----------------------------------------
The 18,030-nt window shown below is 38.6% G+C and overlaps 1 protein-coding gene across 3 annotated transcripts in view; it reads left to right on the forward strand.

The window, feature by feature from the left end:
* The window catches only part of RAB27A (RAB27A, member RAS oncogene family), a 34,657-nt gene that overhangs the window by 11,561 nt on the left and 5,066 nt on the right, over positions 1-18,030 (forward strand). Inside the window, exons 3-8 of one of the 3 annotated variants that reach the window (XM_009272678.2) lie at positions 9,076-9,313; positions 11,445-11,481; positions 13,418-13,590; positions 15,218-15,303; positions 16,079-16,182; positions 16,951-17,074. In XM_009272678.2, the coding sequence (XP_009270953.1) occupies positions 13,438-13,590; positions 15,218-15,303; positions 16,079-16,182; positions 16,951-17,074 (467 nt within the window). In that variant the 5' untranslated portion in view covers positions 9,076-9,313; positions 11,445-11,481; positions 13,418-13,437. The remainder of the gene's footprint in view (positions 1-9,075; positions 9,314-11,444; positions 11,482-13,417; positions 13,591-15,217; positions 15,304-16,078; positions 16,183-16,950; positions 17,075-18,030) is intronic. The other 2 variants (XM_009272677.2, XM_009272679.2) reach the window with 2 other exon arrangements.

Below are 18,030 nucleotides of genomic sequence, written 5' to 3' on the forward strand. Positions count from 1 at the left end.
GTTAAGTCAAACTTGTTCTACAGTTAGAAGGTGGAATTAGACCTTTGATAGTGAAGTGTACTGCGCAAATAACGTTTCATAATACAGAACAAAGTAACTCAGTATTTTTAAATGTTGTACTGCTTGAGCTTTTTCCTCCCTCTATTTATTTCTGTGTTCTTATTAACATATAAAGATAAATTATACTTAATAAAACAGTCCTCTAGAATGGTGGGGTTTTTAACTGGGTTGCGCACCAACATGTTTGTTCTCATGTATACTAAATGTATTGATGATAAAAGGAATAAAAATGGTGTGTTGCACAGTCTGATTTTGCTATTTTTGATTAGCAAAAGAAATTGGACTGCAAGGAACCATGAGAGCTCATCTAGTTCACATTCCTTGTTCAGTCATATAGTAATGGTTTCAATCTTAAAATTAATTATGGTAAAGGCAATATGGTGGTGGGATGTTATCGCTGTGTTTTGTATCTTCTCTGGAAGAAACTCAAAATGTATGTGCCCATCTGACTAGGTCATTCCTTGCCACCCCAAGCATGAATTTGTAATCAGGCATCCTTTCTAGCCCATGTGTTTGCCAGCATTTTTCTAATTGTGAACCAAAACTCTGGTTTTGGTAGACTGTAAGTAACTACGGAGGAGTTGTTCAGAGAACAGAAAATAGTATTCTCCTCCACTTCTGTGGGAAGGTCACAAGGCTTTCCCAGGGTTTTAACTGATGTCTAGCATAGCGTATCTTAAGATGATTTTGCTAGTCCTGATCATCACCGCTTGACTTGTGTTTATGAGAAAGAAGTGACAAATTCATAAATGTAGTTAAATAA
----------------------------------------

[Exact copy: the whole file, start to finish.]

The 18,030-nt window shown below is 38.6% G+C and overlaps 1 protein-coding gene across 3 annotated transcripts in view; it reads left to right on the forward strand.

The window, feature by feature from the left end:
* The window catches only part of RAB27A (RAB27A, member RAS oncogene family), a 34,657-nt gene that overhangs the window by 11,561 nt on the left and 5,066 nt on the right, over positions 1-18,030 (forward strand). Inside the window, exons 3-8 of one of the 3 annotated variants that reach the window (XM_009272678.2) lie at positions 9,076-9,313; positions 11,445-11,481; positions 13,418-13,590; positions 15,218-15,303; positions 16,079-16,182; positions 16,951-17,074. In XM_009272678.2, the coding sequence (XP_009270953.1) occupies positions 13,438-13,590; positions 15,218-15,303; positions 16,079-16,182; positions 16,951-17,074 (467 nt within the window). In that variant the 5' untranslated portion in view covers positions 9,076-9,313; positions 11,445-11,481; positions 13,418-13,437. The remainder of the gene's footprint in view (positions 1-9,075; positions 9,314-11,444; positions 11,482-13,417; positions 13,591-15,217; positions 15,304-16,078; positions 16,183-16,950; positions 17,075-18,030) is intronic. The other 2 variants (XM_009272677.2, XM_009272679.2) reach the window with 2 other exon arrangements.

Below are 18,030 nucleotides of genomic sequence, written 5' to 3' on the forward strand. Positions count from 1 at the left end.
GTTAAGTCAAACTTGTTCTACAGTTAGAAGGTGGAATTAGACCTTTGATAGTGAAGTGTACTGCGCAAATAACGTTTCATAATACAGAACAAAGTAACTCAGTATTTTTAAATGTTGTACTGCTTGAGCTTTTTCCTCCCTCTATTTATTTCTGTGTTCTTATTAACATATAAAGATAAATTATACTTAATAAAACAGTCCTCTAGAATGGTGGGGTTTTTAACTGGGTTGCGCACCAACATGTTTGTTCTCATGTATACTAAATGTATTGATGATAAAAGGAATAAAAATGGTGTGTTGCACAGTCTGATTTTGCTATTTTTGATTAGCAAAAGAAATTGGACTGCAAGGAACCATGAGAGCTCATCTAGTTCACATTCCTTGTTCAGTCATATAGTAATGGTTTCAATCTTAAAATTAATTATGGTAAAGGCAATATGGTGGTGGGATGTTATCGCTGTGTTTTGTATCTTCTCTGGAAGAAACTCAAAATGTATGTGCCCATCTGACTAGGTCATTCCTTGCCACCCCAAGCATGAATTTGTAATCAGGCATCCTTTCTAGCCCATGTGTTTGCCAGCATTTTTCTAATTGTGAACCAAAACTCTGGTTTTGGTAGACTGTAAGTAACTACGGAGGAGTTGTTCAGAGAACAGAAAATAGTATTCTCCTCCACTTCTGTGGGAAGGTCACAAGGCTTTCCCAGGGTTTTAACTGATGTCTAGCATAGCGTATCTTAAGATGATTTTGCTAGTCCTGATCATCACCGCTTGACTTGTGTTTATGAGAAAGAAGTGACAAATTCATAAATGTAGTTAAATAA